Many of them call themselves “meaty”. Men, it seems, are very fond of meat. This is all that emerges from the recent controversies raised during the summer about the barbecue. On the one hand, estimated Sandrine Rousseau (elected EELV in Paris, who now sits in the National Assembly), it is essential to “devirilize” the practice of barbecue. On the other, personalities like Fabien Roussel (former presidential candidate for the PCF, MP) have also decided to take up the issue, which they have handled very differently. The elected representative from the north thus prefers to advocate for “good meat” and a certain culture of the aperitif, similar to that mentioned during the presidential campaign.

Should we believe, therefore, that there is indeed a problem with meat consumption in France? It is, according to a recent Ifop study for Darwin Nutrition carried out among 2,000 men aged 18 and over*, a strong political marker. “A hyper-meat diet often goes hand in hand with an ultra-conservative vision of the place of women in society”, say the pollsters in any case.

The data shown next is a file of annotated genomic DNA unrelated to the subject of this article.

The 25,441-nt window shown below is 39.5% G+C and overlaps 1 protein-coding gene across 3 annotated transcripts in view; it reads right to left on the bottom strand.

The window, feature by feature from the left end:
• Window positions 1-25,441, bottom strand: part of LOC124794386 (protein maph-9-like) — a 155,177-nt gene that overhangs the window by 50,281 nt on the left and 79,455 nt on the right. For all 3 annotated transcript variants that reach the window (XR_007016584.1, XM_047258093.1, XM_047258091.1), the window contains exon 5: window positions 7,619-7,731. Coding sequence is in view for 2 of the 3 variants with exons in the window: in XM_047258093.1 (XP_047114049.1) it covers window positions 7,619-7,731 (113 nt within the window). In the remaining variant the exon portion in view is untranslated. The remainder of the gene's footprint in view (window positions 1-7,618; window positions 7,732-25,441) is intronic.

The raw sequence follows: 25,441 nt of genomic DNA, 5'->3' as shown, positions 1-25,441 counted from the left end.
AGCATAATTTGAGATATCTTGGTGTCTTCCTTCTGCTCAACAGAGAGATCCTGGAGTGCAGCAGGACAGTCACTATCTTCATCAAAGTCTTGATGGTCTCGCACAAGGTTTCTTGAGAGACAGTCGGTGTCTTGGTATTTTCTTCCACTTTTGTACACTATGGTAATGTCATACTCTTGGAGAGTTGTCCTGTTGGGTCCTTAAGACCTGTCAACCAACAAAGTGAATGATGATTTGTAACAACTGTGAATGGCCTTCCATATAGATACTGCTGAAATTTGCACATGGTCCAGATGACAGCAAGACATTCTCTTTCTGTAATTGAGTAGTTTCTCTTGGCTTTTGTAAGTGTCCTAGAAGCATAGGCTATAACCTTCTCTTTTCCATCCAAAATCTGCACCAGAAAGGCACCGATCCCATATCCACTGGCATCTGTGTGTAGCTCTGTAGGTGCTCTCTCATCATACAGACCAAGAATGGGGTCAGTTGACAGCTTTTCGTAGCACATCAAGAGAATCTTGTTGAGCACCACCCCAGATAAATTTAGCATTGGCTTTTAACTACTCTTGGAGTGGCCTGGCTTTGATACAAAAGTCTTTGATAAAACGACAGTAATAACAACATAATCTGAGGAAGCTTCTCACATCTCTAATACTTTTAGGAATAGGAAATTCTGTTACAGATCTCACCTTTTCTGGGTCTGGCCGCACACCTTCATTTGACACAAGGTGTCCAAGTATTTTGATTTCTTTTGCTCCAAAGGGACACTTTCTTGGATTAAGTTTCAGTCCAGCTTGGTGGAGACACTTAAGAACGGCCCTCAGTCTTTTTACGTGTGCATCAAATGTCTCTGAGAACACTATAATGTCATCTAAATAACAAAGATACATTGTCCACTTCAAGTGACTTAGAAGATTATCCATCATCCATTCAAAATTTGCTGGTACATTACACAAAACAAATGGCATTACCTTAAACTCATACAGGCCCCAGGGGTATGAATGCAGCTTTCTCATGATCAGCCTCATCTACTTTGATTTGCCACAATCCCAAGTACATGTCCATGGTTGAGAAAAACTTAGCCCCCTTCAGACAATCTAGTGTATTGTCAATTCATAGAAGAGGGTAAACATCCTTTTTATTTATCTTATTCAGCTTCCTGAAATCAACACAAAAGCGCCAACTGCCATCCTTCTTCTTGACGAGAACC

It must be noted, first of all, that Sandrine Rousseau’s remarks are not shocking as long as the press and social networks have for a time been able to suggest it: 62% of those polled, deemed to be representative of the French male sex, say they are agreement with the need to devirilize the consumption of meat cooked on the barbecue. However, 78% of them recognize that the utensil is used almost entirely by men, since it is up to them to cook the meat over the embers.

A majority of them (72%) also say they disapprove of the term “soy boy” to qualify men who do not lack meat as much as required by the gender norms. However, the “meat” label also remains very accepted since 56% of them declare themselves in these terms and 18% even insist with pride: they are “very meaty”. These, continues Ifop, present a particularly right-wing profile while the “flexitarians” and men who seek to reduce their meat consumption are generally voters of Jean-Luc Mélenchon (18%) or Yannick Jadot (27 %).

Generally speaking, it also appears that beef consumers are more imbued with sexist stereotypes than those whose consumption is more moderate. They adhere, continues the survey, to a traditionalist vision of the family and more readily accept the culture of rape.

* Ifop study for Darwin Nutrition carried out by self-administered online questionnaire from September 5 to 7, 2022 with a sample of 2,033 men, representative of the French male population aged 18 and over.